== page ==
The reality is that, for Bush-McCain opponents, the lofty patina of internationalism gets thrown under the bus when the U.S. faces a true foreign policy crisis demanding unequivocal firmness and resolve. This is the kind of sheer hypocrisy emblematic of the left's Manichaean theology of relativism and appeasement: Do not stand tall, for risk of confrontation. Do not confront evil, for risk of moral grandstanding. And most of all, do not broach the possibility of the use of force.

So Obama supporters have painted themselves into a corner. No approach, neither a multilateral-institutionalist tack or a unilatateralist "war-fighting" move is acceptable.

In truth, this leaves inaction. In a crisis requiring moral clarity and quick action, Barack Obama and his left wing allies will be frozen like deer in the headlights.

Hindrocket at Powerline sums things up perfectly:

Barack Obama has been criticized for acting as though he is already President. That's natural, since the actions in question have been presumptuous: the pseudo-Presidential seal, the speech in Germany, and so on. Today, one might say that John McCain is acting as though he is already President, but in a substantive and positive way. In his response to Russia's invasion of Georgia, McCain is giving us a preview of what sort of President he would be.

McCain has strongly and unequivocally come out in support of our ally Georgia, while placing the onus for the war squarely where it belongs, on Russia. In this, he has aligned himself with our most loyal European allies. Obama, on the other hand, issued the sort of vapid statement that would ingratiate him with the State Department while not requiring any distraction from his Hawaii vacation. An interesting point, by the way: McCain is supposed to be the old guy, but Obama is the one who needs a vacation.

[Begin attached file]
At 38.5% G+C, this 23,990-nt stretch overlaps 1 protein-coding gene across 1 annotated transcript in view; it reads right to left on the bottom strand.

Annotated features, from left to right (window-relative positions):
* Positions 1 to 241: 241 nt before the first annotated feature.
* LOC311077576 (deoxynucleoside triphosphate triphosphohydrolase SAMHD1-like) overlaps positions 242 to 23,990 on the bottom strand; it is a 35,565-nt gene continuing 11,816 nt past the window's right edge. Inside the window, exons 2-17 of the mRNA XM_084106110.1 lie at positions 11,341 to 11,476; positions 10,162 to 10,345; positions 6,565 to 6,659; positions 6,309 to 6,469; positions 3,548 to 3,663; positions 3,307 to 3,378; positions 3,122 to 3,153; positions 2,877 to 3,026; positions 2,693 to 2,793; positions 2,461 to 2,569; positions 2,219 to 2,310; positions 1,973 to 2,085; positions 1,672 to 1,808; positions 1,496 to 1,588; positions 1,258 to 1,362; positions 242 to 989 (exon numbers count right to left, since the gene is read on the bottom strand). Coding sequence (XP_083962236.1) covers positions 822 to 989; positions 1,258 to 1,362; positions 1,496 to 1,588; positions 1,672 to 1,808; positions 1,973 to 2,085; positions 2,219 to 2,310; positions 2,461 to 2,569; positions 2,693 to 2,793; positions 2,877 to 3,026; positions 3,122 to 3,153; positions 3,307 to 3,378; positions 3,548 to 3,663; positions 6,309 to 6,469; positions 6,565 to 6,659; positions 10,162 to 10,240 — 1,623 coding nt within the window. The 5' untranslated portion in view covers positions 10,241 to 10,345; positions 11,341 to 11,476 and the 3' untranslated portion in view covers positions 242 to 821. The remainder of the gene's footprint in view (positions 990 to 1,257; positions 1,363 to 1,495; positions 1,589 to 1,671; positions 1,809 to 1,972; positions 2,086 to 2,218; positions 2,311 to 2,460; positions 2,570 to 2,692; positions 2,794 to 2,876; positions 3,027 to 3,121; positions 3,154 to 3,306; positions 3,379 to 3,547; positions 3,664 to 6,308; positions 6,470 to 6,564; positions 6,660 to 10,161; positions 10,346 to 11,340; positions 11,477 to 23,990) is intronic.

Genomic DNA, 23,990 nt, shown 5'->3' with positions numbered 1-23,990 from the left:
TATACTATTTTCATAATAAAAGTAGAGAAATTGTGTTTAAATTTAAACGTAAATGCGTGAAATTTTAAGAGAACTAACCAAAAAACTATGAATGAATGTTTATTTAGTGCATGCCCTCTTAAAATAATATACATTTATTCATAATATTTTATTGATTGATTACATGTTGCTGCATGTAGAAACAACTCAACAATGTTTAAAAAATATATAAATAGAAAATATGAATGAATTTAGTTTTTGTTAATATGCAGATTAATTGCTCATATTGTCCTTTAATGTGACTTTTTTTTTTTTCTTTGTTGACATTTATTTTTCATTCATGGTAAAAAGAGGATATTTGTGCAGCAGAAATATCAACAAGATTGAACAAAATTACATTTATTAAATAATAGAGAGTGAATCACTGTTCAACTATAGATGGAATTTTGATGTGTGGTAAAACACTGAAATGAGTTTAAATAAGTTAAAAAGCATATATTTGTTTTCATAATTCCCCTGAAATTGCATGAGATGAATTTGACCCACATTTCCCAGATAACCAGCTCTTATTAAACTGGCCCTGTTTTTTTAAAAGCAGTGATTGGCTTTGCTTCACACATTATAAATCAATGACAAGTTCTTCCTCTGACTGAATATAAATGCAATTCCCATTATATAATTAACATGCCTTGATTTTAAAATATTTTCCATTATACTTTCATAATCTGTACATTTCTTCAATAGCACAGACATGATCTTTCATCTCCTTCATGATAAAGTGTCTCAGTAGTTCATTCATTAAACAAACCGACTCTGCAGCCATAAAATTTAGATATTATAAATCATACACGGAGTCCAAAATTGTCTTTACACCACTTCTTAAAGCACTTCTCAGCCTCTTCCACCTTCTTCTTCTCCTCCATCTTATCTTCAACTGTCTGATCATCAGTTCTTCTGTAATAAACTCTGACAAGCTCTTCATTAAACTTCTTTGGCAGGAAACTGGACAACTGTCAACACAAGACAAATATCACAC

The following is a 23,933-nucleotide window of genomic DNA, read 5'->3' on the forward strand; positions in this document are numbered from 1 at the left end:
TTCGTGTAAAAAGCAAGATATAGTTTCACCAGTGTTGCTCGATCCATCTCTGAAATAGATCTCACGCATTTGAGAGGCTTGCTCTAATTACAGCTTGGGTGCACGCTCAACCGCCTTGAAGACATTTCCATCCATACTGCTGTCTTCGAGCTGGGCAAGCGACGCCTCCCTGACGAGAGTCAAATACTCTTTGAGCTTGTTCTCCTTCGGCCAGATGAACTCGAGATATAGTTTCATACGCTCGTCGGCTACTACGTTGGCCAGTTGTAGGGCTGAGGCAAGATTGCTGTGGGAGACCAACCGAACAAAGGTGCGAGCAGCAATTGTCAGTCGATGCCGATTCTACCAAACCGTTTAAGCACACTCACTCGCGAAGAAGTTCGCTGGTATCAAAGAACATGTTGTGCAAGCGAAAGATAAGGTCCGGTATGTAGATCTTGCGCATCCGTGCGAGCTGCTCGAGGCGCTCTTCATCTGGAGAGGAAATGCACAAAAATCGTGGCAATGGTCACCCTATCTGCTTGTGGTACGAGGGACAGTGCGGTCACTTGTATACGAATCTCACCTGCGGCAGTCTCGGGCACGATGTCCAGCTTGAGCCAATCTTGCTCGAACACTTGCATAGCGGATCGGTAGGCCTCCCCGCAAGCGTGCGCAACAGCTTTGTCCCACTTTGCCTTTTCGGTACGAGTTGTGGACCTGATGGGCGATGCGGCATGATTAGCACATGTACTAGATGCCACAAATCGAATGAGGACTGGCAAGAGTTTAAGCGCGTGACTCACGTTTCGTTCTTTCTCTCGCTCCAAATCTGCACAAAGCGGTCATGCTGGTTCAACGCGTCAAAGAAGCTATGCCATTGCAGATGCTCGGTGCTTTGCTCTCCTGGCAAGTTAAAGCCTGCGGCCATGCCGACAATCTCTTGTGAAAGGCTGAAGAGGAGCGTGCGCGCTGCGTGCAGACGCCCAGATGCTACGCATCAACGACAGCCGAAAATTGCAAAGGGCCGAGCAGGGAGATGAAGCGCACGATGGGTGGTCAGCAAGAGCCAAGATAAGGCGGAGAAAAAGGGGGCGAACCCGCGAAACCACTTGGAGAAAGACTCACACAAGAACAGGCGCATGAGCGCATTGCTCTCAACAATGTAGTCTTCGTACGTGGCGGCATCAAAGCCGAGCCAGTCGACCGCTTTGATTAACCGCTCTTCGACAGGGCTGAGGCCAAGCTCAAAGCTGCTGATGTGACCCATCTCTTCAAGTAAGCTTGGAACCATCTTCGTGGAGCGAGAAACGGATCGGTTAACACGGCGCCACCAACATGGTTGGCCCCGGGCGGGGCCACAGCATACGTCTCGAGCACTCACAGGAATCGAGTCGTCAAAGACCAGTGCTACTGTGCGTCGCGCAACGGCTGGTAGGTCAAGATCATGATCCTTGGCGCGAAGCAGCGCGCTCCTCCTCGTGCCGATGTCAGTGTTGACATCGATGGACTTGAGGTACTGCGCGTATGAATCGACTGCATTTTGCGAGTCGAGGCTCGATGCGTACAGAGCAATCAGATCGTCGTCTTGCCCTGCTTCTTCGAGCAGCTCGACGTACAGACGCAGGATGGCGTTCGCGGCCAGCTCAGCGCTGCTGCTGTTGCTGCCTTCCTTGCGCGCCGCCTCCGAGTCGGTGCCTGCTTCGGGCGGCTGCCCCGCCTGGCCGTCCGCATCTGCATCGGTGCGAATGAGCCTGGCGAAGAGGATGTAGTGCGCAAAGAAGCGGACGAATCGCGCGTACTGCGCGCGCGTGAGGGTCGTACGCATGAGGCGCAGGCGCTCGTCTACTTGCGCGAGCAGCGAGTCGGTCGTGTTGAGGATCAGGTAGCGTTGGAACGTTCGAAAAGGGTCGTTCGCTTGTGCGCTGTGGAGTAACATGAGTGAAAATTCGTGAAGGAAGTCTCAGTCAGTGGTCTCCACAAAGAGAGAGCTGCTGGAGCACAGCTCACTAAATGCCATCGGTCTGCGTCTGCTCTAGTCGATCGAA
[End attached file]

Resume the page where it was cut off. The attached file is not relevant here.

The choices in this election have never been clearer as today.

John McCain stands in the great tradition of American moral power and exceptionalism, while Barack Obama represents the foreign policy of Carteresque weakness and the sacrifice of American national interests in the name of a naïve idealism that will weaken American security and consign America's friends to the sharks of advancing worldwide despotism and postmodern capitulation to anti-Western attacks on world order.


UPDATE: See also, Roger Kimball, "The Crisis in Georgia, 9/11, and the Lessons of Gratitude":

On 9/11 we were grateful to have a leader who could distinguish between friends and enemies and who was not so crippled by moral relativism that he believed that victims should be equated with their victimizers. In 2008, we have a choice between 1) a man who knows evil and repudiates it and 2) a man who believes that there is “fault on both sides” and that discredited “progressive” institutions like the United Nations are better equipped to deal with disputes among sovereign nations than the nations themselves.

Which would you choose?